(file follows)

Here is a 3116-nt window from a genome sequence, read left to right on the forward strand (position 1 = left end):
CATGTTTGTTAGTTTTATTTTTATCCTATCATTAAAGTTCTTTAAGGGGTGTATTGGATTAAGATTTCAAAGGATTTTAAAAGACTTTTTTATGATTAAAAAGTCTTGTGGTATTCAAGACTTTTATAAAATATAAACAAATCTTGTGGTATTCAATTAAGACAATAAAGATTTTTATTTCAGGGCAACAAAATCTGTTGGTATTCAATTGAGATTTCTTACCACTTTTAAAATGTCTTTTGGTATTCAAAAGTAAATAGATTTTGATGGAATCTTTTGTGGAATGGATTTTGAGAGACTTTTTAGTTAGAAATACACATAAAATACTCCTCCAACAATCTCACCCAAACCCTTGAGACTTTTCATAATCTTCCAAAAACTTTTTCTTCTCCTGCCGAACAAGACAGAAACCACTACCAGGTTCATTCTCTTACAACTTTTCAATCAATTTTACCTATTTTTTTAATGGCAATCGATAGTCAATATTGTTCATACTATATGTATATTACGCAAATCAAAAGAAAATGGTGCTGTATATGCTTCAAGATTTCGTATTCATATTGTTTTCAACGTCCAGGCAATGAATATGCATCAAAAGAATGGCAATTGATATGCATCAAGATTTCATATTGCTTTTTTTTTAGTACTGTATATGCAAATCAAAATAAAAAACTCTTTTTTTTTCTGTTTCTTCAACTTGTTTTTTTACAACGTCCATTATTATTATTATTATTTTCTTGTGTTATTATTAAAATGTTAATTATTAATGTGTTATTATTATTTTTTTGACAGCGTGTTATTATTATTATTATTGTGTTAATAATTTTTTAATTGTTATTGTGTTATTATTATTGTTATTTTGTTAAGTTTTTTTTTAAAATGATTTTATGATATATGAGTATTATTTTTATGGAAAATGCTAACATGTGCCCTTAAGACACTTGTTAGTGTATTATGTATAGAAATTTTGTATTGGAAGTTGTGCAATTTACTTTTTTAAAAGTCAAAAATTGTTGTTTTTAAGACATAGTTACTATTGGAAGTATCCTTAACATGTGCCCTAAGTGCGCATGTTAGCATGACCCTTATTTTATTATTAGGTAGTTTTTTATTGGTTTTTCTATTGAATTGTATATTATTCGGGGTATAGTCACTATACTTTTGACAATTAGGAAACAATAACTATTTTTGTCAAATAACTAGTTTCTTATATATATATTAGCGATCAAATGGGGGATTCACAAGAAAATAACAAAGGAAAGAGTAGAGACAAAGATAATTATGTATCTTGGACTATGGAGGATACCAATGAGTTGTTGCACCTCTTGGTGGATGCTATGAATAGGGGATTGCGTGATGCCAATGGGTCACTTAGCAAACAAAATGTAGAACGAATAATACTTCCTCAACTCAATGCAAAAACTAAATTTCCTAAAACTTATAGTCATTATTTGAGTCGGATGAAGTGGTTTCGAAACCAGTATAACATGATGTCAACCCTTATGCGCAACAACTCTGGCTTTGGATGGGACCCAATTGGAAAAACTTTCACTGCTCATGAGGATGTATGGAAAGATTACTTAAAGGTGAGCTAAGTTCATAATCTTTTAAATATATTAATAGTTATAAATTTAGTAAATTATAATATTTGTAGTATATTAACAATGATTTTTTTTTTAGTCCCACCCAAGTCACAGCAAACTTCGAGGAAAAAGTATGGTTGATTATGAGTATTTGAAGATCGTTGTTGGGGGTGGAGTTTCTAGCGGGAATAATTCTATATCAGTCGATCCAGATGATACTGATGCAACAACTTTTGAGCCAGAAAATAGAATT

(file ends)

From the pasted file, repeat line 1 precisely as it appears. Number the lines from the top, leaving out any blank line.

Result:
Here is a 3116-nt window from a genome sequence, read left to right on the forward strand (position 1 = left end):